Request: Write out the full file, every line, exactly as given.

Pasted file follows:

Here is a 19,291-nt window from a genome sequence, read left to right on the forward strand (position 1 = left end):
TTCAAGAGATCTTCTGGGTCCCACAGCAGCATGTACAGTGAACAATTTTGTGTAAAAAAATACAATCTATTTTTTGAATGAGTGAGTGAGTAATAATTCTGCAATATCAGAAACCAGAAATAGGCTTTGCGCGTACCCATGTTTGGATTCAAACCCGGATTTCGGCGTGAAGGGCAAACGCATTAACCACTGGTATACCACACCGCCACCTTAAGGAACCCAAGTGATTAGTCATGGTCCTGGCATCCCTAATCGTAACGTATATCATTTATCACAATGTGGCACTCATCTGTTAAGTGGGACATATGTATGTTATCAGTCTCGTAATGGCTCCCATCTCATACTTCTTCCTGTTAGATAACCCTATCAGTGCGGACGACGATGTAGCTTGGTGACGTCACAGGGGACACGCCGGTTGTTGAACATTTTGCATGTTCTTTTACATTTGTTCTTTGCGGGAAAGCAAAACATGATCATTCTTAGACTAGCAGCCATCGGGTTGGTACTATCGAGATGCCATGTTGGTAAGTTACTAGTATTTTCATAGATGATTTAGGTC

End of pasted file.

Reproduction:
Here is a 19,291-nt window from a genome sequence, read left to right on the forward strand (position 1 = left end):
TTCAAGAGATCTTCTGGGTCCCACAGCAGCATGTACAGTGAACAATTTTGTGTAAAAAAATACAATCTATTTTTTGAATGAGTGAGTGAGTAATAATTCTGCAATATCAGAAACCAGAAATAGGCTTTGCGCGTACCCATGTTTGGATTCAAACCCGGATTTCGGCGTGAAGGGCAAACGCATTAACCACTGGTATACCACACCGCCACCTTAAGGAACCCAAGTGATTAGTCATGGTCCTGGCATCCCTAATCGTAACGTATATCATTTATCACAATGTGGCACTCATCTGTTAAGTGGGACATATGTATGTTATCAGTCTCGTAATGGCTCCCATCTCATACTTCTTCCTGTTAGATAACCCTATCAGTGCGGACGACGATGTAGCTTGGTGACGTCACAGGGGACACGCCGGTTGTTGAACATTTTGCATGTTCTTTTACATTTGTTCTTTGCGGGAAAGCAAAACATGATCATTCTTAGACTAGCAGCCATCGGGTTGGTACTATCGAGATGCCATGTTGGTAAGTTACTAGTATTTTCATAGATGATTTAGGTC